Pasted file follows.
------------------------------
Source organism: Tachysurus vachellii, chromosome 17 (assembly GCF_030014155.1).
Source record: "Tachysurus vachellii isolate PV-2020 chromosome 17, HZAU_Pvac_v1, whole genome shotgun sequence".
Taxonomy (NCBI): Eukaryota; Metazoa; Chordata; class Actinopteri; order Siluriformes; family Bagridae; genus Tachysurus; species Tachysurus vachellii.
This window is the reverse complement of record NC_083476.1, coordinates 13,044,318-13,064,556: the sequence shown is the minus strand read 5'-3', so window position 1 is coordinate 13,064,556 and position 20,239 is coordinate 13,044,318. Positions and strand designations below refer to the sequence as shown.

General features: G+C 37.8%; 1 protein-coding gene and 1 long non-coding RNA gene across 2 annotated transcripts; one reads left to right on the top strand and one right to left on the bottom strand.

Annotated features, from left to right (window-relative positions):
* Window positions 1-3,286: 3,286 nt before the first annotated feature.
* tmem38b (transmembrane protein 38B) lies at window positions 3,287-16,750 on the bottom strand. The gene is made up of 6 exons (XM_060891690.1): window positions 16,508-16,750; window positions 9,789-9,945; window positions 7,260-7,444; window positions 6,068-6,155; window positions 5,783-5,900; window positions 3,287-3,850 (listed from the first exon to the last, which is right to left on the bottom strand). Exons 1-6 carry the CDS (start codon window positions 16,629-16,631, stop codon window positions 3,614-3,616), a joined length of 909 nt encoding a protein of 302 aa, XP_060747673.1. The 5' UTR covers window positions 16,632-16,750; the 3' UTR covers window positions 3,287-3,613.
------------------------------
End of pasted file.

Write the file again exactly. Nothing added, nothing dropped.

Source organism: Tachysurus vachellii, chromosome 17 (assembly GCF_030014155.1).
Source record: "Tachysurus vachellii isolate PV-2020 chromosome 17, HZAU_Pvac_v1, whole genome shotgun sequence".
Taxonomy (NCBI): Eukaryota; Metazoa; Chordata; class Actinopteri; order Siluriformes; family Bagridae; genus Tachysurus; species Tachysurus vachellii.
This window is the reverse complement of record NC_083476.1, coordinates 13,044,318-13,064,556: the sequence shown is the minus strand read 5'-3', so window position 1 is coordinate 13,064,556 and position 20,239 is coordinate 13,044,318. Positions and strand designations below refer to the sequence as shown.

General features: G+C 37.8%; 1 protein-coding gene and 1 long non-coding RNA gene across 2 annotated transcripts; one reads left to right on the top strand and one right to left on the bottom strand.

Annotated features, from left to right (window-relative positions):
* Window positions 1-3,286: 3,286 nt before the first annotated feature.
* tmem38b (transmembrane protein 38B) lies at window positions 3,287-16,750 on the bottom strand. The gene is made up of 6 exons (XM_060891690.1): window positions 16,508-16,750; window positions 9,789-9,945; window positions 7,260-7,444; window positions 6,068-6,155; window positions 5,783-5,900; window positions 3,287-3,850 (listed from the first exon to the last, which is right to left on the bottom strand). Exons 1-6 carry the CDS (start codon window positions 16,629-16,631, stop codon window positions 3,614-3,616), a joined length of 909 nt encoding a protein of 302 aa, XP_060747673.1. The 5' UTR covers window positions 16,632-16,750; the 3' UTR covers window positions 3,287-3,613.